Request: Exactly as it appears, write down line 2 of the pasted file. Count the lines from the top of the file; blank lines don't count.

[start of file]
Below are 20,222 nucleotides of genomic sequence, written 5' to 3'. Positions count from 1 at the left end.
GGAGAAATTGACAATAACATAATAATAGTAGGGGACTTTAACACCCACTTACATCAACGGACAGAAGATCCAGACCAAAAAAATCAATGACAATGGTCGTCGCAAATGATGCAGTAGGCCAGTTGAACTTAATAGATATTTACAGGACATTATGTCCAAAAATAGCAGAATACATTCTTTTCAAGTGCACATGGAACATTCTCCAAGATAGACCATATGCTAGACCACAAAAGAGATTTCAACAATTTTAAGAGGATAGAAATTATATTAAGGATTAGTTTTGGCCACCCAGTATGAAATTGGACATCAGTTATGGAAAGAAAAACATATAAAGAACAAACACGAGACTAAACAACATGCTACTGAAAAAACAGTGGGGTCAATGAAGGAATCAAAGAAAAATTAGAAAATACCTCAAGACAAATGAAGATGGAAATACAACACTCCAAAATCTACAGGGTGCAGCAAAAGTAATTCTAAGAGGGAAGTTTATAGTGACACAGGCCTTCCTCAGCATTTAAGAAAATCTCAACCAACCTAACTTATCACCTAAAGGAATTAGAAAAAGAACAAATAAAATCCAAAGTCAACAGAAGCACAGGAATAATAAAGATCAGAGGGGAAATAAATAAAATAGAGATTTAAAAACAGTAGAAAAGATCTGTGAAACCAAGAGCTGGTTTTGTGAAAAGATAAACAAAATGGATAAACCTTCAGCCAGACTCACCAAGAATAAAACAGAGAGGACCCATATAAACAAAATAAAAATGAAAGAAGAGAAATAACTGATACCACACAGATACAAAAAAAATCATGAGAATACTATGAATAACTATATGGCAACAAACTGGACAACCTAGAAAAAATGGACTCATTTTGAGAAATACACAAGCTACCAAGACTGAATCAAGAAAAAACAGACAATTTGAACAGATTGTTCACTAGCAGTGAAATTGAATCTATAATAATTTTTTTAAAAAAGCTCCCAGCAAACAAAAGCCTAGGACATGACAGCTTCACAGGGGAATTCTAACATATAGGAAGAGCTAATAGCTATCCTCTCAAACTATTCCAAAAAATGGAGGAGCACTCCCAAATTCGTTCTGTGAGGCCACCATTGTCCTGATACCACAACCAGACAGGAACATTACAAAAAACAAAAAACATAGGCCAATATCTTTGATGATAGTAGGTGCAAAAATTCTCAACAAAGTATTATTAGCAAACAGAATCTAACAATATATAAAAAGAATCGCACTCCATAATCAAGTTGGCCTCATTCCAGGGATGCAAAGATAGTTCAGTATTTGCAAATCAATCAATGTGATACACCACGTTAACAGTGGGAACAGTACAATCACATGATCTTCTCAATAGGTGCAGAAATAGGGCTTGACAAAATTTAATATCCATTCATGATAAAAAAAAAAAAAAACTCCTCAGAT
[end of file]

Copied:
GGAGAAATTGACAATAACATAATAATAGTAGGGGACTTTAACACCCACTTACATCAACGGACAGAAGATCCAGACCAAAAAAATCAATGACAATGGTCGTCGCAAATGATGCAGTAGGCCAGTTGAACTTAATAGATATTTACAGGACATTATGTCCAAAAATAGCAGAATACATTCTTTTCAAGTGCACATGGAACATTCTCCAAGATAGACCATATGCTAGACCACAAAAGAGATTTCAACAATTTTAAGAGGATAGAAATTATATTAAGGATTAGTTTTGGCCACCCAGTATGAAATTGGACATCAGTTATGGAAAGAAAAACATATAAAGAACAAACACGAGACTAAACAACATGCTACTGAAAAAACAGTGGGGTCAATGAAGGAATCAAAGAAAAATTAGAAAATACCTCAAGACAAATGAAGATGGAAATACAACACTCCAAAATCTACAGGGTGCAGCAAAAGTAATTCTAAGAGGGAAGTTTATAGTGACACAGGCCTTCCTCAGCATTTAAGAAAATCTCAACCAACCTAACTTATCACCTAAAGGAATTAGAAAAAGAACAAATAAAATCCAAAGTCAACAGAAGCACAGGAATAATAAAGATCAGAGGGGAAATAAATAAAATAGAGATTTAAAAACAGTAGAAAAGATCTGTGAAACCAAGAGCTGGTTTTGTGAAAAGATAAACAAAATGGATAAACCTTCAGCCAGACTCACCAAGAATAAAACAGAGAGGACCCATATAAACAAAATAAAAATGAAAGAAGAGAAATAACTGATACCACACAGATACAAAAAAAATCATGAGAATACTATGAATAACTATATGGCAACAAACTGGACAACCTAGAAAAAATGGACTCATTTTGAGAAATACACAAGCTACCAAGACTGAATCAAGAAAAAACAGACAATTTGAACAGATTGTTCACTAGCAGTGAAATTGAATCTATAATAATTTTTTTAAAAAAGCTCCCAGCAAACAAAAGCCTAGGACATGACAGCTTCACAGGGGAATTCTAACATATAGGAAGAGCTAATAGCTATCCTCTCAAACTATTCCAAAAAATGGAGGAGCACTCCCAAATTCGTTCTGTGAGGCCACCATTGTCCTGATACCACAACCAGACAGGAACATTACAAAAAACAAAAAACATAGGCCAATATCTTTGATGATAGTAGGTGCAAAAATTCTCAACAAAGTATTATTAGCAAACAGAATCTAACAATATATAAAAAGAATCGCACTCCATAATCAAGTTGGCCTCATTCCAGGGATGCAAAGATAGTTCAGTATTTGCAAATCAATCAATGTGATACACCACGTTAACAGTGGGAACAGTACAATCACATGATCTTCTCAATAGGTGCAGAAATAGGGCTTGACAAAATTTAATATCCATTCATGATAAAAAAAAAAAAAAACTCCTCAGAT